Sunday Salon: Becoming Ambilextrous

Peggy's Cove, NS, just down the road from me: Take a gander at the name of this rather downtrodden boat,  Yikes.

My mother got a Kindle.  Yesterday, as she headed off to the National Book Festival (where, lucky devil, she got to hear Suzanne Collins speak about the Hunger Games trilogy), she began to fret about whether she should take it with her: would a Mall full of bibliophiles react with horror to the sight of the device?  She worried that buying a Kindle was an abandonment of paper books. "There's only one solution," she told me, "I'll become ambilextrous."

I am filled with envy on both the Kindle and the NBF fronts.  But I can't complain, since I have spent the last week reveling in the Atlantic Film Festival.  So far I have only managed to post one review of the seven films I saw (of Howl, based on Allen Ginsberg's life and poem), so I hope to rectify that today, along with catching up on my Oahu diary and reviewing my most recent read, the brilliantly named The Ask and the Answer, which is the second installment in Patrick Ness's Chaos Walking trilogy.  We will see how far I get, however, because this term Sunday is a teaching prep day, and a giant pile of Oedipus quizzes has my name all over it.  And of course I wouldn't mind making some progress through my current books: Ann-Marie Macdonald's Fall on Your Knees (epic in scope, I've barely made a dent at 200 pages), Jeanette Winterson's Sexing the Cherry (which I should have read years ago for my comprehensive exams.  Oops.), and Marc Eliot's biography of Cary Grant.  There are also some DVDs in desperate need of returning: the Martin McDonagh-penned In Bruges and the classic Man of the West, which I can't seem to remember whether I have seen before.  Hmm.

Wish me luck!

Howl (Atlantic Film Festival)

Last night I ate the lamb stew of the imagination or digested the crab at the muddy bottom of the rivers of the Bowery.

That is to say, I spent an hour and a half in company with the new movie (part biopic, part legal drama, part animated hallucinterpretation of the poem) based on Allen Ginsberg's Howl.

I am starting at the end of my first experience with the Atlantic Film Festival, which has been unfolding languorously around Halifax for a little over a week now.  And a giddy week it has been for me: I missed the festival entirely last year, and - determined not to let it slip by again - I found myself on a frenzy of ticket buying.  Seven films in as many days, and all of them more or less gratifying.  Two of them Cannes award-winners.  Several by directors whose work I already admired.  None of them Canadian (through no fault of the programmers, since they included a panoply of intriguing Canadian and Maritime films at times I couldn't make them, including the rather bleak national entry for this year's Academy Award).  And I still have regrets: I didn't manage to make it to the new Woody Allen film, although I wanted to.  I comfort myself with the knowledge that it is almost certainly fairly awful.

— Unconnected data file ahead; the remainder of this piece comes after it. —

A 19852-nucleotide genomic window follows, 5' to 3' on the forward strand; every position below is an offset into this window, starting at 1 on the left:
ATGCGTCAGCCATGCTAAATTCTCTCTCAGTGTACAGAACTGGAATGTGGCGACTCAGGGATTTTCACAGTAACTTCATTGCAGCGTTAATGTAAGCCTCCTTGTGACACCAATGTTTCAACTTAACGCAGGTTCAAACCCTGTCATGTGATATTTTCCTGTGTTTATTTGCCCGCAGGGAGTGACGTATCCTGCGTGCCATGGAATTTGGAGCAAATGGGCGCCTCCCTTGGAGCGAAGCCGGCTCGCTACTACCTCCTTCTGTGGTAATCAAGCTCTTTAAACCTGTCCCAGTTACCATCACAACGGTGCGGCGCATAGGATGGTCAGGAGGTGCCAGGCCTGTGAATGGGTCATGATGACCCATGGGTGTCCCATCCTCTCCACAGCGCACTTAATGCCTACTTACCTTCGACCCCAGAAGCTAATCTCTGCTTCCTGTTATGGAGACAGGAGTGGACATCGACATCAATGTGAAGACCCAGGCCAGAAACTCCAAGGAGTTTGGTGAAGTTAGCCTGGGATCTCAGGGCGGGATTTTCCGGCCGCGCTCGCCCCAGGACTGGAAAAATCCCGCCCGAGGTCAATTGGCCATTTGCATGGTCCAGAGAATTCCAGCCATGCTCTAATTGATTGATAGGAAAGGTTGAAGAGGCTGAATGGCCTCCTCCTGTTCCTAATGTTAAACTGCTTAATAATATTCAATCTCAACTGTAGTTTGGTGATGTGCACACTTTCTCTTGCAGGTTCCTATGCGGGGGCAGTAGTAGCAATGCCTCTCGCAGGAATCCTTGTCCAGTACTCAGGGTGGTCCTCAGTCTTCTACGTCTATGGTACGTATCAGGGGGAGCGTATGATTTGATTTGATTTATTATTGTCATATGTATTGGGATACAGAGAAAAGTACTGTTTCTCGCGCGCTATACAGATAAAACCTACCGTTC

More backstory on Howl, which stars a surprisingly good James Franco.  Last week I was talking to a friend from my department about the film, and she said "You know he is getting his doctorate in English, right?".  "Ha!" I scoffed, "Where?".  "At your program," she said, surprised to be delivering this news, "At Yale."  I thought she was lying.   I knew I had arrived at Yale a decade and a half too late to overlap with David Duchovny; it just seemed like the taunting of fate that I then left a year too early to coincide with another movie star.  (Once I saw Duchovny on "Inside the Actors Studio" while I was in the throes of my dissertation.  James Lipton asked him about his Yale years, which seemed fine at first, but then he said something like, "You left... before completing your dissertation.  What was the title of that work?".  And David Duchovny, possessor of fame and wealth beyond most people's wildest imaginings, just sort of, well, crumbled away, collapsing in on himself as he travelled mentally back to the masochistic, excruciated mindset of someone in the advanced stages of pursuing their doctorate.  He curled forward and shook his head slowly, and I thought, "Yes.  Yes: you never lose that terrible anxiety of underachievement, no matter what else you accomplish in life.  David Duchovny, I know exactly how you feel.")

As it turns out, my friend was only telling me true. James Franco has just begun his Ph.D. in literature and film.  So all I could think throughout this film was how very different my seminar years of graduate school would have been if this Ginsberg-tinted Franco had been a part of them.

But, the film: